The Republican National Committee is working on an internal report that recognizes the electoral damage that lies about voter fraud have caused — but suggests doing nothing to call out those lies as a problem. Instead, the report’s proposed solution lies in an ever-increasing focus on “election integrity,” a term that is easier to sell than “voter suppression.”
The Washington Post, which was the first to report on the draft prepared by the RNC’s “National Election Integrity Team,” says the group’s recommendations are “based on unsubstantiated claims that Democrats have implemented election procedures that allow for rigged votes.” That includes the familiar refrain that the GOP’s push to tighten access to the ballot box is needed in the face of a “continuing onslaught of Democrat election manipulation.”
Rather than treat the disease, the RNC continues to focus only on the symptoms.
The draft report is an apparent update to the work of the RNC Committee on Election Integrity, which was first announced in February 2021. Six months later, the committee released a report asserting that “due to a lack of transparency during the 2020 elections, Americans are understandably skeptical about aspects of our voting process and will continue to be unless transparency improves.” The solution the committee offered was to take advantage of a lapsed court order that once barred the RNC from repeating past “ballot security” measures to launch a “year-round effort to recruit, train, and organize volunteers with whom the party can engage at every step of the election administration process” as part of an “Election Integrity Operations” initiative.
At no point in the committee’s earlier work or the reported pending update do the committee members acknowledge the source of Americans’ supposed skepticism: former President Donald Trump and his cadre of election deniers. More than two years later, Republicans continue to pretend that the concerns about voter fraud are organic rather than handcrafted and distributed from the top of the party and by allied media. Rather than treat the disease, the RNC continues to focus only on the symptoms.
Even then, the only reason this is seen as a problem is that Republican voters are now primed to distrust not only early voting methods but also elections themselves. We saw as much in the Senate runoffs in Georgia in January 2021, when Trump’s fearmongering about fraud was at its peak. That mistrust is why conservatives have become obsessed with ballot drop boxes and refuse to back the expanded access to the polls that Democrats have championed — which research shows doesn’t automatically benefit either party.
Instead, the new draft’s authors suggest a massive mobilization of “election integrity officers” and lawyers poised to “hold election officials accountable for violating the law,” which I have to again stress is not a thing that has been happening. “If there is corruption in the election infrastructure, then having Republicans in the system will expose many issues,” the Post quotes the report as saying. “Second, if Republicans see how the election process works up close, then they will be able to identify and fix problems, instead of boycotting elections entirely.”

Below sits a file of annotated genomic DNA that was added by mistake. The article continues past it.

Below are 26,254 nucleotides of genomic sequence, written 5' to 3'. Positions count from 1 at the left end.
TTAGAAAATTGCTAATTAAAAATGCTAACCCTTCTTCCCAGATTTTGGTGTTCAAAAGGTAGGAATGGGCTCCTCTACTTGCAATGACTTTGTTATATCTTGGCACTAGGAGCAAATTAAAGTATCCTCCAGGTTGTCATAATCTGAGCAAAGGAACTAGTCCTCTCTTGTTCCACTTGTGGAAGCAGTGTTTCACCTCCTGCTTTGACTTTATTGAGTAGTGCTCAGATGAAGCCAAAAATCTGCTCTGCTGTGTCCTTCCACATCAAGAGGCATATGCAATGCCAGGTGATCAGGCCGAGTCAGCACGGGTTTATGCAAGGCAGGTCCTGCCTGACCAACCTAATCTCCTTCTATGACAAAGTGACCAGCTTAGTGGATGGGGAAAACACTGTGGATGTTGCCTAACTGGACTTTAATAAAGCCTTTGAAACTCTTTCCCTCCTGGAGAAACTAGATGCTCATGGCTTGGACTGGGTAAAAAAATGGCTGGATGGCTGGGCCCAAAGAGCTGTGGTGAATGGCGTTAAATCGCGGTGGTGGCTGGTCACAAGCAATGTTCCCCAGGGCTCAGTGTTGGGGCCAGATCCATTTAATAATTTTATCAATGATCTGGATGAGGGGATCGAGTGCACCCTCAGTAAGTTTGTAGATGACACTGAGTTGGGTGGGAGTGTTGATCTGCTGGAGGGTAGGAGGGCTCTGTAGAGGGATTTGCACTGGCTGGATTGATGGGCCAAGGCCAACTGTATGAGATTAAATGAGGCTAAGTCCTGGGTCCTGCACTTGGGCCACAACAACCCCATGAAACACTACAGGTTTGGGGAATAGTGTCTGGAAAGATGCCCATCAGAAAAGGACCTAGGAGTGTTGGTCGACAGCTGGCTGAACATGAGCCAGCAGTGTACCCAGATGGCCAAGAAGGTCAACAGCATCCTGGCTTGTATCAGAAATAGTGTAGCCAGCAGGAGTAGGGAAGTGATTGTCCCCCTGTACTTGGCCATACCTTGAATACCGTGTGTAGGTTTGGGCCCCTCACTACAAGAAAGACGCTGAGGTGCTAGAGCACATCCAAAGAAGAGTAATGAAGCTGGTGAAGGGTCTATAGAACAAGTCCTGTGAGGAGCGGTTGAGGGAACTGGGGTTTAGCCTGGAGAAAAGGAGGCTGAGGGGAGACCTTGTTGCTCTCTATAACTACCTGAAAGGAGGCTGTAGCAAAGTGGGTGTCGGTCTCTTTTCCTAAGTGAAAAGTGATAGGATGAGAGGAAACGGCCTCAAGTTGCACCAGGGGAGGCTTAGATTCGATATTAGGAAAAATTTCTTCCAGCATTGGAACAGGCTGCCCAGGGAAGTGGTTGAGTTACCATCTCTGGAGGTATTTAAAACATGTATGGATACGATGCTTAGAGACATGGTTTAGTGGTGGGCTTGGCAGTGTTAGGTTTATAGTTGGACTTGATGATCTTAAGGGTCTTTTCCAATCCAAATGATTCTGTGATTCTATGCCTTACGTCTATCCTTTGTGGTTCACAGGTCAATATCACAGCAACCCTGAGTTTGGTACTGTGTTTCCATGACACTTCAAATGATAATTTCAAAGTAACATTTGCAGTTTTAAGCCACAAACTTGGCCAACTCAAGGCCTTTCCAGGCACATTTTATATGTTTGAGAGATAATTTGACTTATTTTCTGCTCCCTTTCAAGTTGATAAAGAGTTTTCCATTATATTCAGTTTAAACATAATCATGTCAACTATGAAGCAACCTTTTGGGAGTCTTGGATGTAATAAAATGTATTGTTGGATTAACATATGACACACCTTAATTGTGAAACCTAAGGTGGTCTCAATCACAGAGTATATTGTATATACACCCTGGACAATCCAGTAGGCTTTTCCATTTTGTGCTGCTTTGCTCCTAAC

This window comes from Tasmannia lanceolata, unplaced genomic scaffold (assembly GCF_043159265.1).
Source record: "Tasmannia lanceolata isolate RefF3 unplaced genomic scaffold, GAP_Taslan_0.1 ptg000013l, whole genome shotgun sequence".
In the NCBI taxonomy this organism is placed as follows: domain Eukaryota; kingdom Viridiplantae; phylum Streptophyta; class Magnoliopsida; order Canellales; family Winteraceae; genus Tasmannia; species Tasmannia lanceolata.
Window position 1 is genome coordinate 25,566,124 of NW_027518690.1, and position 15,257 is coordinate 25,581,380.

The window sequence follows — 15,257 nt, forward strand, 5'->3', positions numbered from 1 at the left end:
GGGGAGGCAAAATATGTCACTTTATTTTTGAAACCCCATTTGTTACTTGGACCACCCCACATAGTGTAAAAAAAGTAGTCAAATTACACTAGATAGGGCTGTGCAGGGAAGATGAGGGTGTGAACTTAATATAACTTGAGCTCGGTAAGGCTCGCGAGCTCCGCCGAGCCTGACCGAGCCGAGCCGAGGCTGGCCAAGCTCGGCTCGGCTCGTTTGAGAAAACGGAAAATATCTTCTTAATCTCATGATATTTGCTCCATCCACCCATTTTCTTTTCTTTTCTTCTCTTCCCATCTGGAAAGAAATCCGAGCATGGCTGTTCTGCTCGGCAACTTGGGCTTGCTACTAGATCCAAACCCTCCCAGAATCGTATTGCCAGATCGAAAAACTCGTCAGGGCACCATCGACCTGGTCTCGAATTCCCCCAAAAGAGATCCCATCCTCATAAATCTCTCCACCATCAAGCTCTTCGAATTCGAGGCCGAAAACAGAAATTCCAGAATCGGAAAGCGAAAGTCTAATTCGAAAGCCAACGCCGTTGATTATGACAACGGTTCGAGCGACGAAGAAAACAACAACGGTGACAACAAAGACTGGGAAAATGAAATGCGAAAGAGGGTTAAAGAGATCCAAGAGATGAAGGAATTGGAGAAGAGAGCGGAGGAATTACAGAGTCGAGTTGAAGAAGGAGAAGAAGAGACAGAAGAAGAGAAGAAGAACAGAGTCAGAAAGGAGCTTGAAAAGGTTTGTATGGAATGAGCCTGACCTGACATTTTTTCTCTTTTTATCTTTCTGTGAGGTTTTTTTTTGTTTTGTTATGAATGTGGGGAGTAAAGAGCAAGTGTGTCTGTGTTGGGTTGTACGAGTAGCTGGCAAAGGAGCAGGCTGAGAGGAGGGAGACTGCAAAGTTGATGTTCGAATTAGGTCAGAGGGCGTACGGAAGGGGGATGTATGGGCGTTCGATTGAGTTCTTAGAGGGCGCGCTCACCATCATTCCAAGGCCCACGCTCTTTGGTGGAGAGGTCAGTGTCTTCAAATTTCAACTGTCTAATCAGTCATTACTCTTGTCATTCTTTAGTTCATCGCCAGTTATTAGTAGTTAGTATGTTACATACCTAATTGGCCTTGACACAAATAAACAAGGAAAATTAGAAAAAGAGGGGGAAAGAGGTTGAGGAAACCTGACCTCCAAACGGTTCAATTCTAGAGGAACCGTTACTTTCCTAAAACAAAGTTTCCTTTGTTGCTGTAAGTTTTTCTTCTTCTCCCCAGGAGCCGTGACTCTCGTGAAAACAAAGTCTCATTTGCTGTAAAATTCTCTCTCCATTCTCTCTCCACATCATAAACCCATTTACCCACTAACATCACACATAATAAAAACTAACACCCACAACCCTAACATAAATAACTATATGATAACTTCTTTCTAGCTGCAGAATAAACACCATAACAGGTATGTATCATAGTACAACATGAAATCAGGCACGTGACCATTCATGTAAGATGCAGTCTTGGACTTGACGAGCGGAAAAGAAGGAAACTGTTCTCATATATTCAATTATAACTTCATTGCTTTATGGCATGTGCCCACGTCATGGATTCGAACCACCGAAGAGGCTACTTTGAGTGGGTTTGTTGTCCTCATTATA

These ideas would make a certain amount of sense if it weren’t for an abundance of evidence to the contrary. There are still people demanding audits of the 2020 election even in places where Trump won. One rural county in Pennsylvania conducted a hand recount of nearly 60,000 ballots last month. (Yes, “last month” as in “January 2023.”) The county found no evidence of fraud — but The New York Times reported that the far-right organizers who demanded the recount were still entirely unconvinced.
The RNC’s call for increased civic engagement with the election process, decoupled from Trump’s lies about voter fraud, could be a net gain for democracy.
Meanwhile, the GOP’s “election integrity units” created in states like Florida and Arizona haven’t had any success at rooting out examples of individual voter fraud, let alone the systemic shenanigans that would be needed to sway an election’s outcome. Nor did a mobilization of GOP poll watchers and observers during either the 2020 elections or the 2022 midterms uncover a web of election irregularities. That’s because voter fraud is, in fact, extremely rare in the U.S., despite Republicans’ insistence to the contrary.
There’s still time for the RNC to reverse course. In a statement to the Post, it said the document was “an early draft” that “reflects contributions from only a small number of RNC staff,” adding that the Election Integrity Committee’s official findings “will be released in the coming months.” But the report would need to be completely overhauled to be anything other than an enshrinement of voter fraud myths.
It doesn’t have to be this way. The RNC’s call for increased civic engagement with the election process, decoupled from Trump’s lies about voter fraud, could be a net gain for democracy. But it’s a particular gift of Republicans, this ability to consistently take what should be opportunities to improve the country and instead twist them into partisan hackery.